NewsDesk  @infectiousdiseasenews

So far, three subvariants of Omicron have been described: BA.1, BA.2 and BA.3. Worldwide, BA.1 account for most of Omicron-cases. However, in Denmark BA.2 is gaining ground, the Staten Serum Institut (SSI) reported.

Image by PIRO4D from Pixabay

The subvariant BA.2 accounted for 20% of all covid-19-cases in Denmark in week 52 increasing to approximately 45% in week 2. During the same period, the relative frequency of BA.1 has dropped.

Other countries also experience an increase in BA.2 cases: E.g. Great Britain, Norway and Sweden – but seemingly their increase in numbers are so far not on the same level as in Denmark.

Different mutations

BA.1 and BA.2 have many differences in their mutations in the most important areas. In fact, the difference between BA.1 and BA.2 is greater than the difference between the original variant and the Alpha variant.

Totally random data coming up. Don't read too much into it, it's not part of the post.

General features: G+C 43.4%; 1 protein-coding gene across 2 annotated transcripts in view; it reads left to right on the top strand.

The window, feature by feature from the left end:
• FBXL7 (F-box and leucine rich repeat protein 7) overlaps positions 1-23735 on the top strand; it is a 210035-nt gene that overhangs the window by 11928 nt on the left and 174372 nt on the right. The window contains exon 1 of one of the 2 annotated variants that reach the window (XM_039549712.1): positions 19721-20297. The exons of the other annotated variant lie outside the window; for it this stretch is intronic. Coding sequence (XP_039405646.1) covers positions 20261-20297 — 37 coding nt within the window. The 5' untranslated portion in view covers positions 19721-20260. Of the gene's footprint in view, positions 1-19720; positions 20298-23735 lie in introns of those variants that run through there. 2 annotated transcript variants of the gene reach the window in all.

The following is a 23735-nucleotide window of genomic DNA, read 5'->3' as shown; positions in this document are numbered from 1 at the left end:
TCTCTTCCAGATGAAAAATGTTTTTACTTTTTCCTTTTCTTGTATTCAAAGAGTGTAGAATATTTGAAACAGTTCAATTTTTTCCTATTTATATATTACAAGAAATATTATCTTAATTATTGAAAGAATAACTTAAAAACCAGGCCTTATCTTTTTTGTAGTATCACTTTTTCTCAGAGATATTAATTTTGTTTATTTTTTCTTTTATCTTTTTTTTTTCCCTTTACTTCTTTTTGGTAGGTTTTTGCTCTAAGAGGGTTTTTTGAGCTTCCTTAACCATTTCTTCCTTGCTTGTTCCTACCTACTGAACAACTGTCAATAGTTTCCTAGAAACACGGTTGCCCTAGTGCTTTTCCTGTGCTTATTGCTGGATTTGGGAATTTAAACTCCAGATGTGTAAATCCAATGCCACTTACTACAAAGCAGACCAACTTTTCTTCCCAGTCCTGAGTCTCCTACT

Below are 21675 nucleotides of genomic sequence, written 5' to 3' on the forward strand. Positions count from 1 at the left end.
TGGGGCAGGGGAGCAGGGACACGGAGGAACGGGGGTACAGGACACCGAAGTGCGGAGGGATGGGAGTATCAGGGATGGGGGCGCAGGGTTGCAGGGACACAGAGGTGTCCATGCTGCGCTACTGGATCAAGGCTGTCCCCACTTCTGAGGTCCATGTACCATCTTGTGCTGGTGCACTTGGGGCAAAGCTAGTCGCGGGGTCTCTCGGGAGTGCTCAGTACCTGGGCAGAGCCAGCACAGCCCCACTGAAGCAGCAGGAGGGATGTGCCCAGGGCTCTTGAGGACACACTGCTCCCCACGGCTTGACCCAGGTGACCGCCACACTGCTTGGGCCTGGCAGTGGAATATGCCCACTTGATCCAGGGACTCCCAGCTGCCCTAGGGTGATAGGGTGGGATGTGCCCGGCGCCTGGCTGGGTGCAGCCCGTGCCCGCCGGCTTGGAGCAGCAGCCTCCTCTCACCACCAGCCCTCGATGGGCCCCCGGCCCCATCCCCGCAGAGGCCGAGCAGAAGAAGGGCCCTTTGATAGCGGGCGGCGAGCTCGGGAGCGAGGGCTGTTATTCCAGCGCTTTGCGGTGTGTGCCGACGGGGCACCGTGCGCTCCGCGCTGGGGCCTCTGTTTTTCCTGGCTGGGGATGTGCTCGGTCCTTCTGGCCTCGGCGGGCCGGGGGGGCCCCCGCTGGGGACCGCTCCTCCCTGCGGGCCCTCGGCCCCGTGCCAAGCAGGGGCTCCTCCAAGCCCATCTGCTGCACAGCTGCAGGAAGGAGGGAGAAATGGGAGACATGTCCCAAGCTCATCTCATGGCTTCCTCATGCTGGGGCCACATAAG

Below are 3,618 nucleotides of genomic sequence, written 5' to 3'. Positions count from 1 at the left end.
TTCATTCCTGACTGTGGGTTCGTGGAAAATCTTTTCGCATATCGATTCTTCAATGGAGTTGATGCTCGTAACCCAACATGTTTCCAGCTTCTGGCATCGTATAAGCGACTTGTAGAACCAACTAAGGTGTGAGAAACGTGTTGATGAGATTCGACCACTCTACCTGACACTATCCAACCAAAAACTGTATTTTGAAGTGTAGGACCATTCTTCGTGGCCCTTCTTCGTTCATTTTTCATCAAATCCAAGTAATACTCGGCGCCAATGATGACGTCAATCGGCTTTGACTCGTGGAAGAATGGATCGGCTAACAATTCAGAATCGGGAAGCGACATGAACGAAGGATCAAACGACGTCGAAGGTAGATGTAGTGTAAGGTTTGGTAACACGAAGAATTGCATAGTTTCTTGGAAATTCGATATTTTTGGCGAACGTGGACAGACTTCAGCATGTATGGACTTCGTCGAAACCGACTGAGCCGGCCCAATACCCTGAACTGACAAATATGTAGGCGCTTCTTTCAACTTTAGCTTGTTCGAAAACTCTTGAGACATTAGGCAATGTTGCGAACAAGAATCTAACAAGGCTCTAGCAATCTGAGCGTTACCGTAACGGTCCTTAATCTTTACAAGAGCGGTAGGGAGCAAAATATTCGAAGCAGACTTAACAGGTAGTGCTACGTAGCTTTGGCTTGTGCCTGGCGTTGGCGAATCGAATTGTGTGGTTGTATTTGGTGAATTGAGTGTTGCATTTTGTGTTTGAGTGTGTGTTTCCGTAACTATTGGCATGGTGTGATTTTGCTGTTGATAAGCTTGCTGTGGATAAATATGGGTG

Such differences can lead to different properties for instance concerning infectiousness, vaccine efficiency or severity. So far, there is no information as to whether BA.1 and BA.2 have different properties, but Statens Serum Institut (SSI) is continually working to investigate this matter.

Initial analysis shows no differences in hospitalisations

Initial analysis shows no differences in hospitalisations for BA.2 compared to BA.1. Analyses regarding infectiousness and vaccine efficiency etc. are ongoing, including attempts to cultivate BA.2 in order to perform antibody neutralization studies. It is expected that vaccines also have an effect against severe illness upon BA.2 infection.

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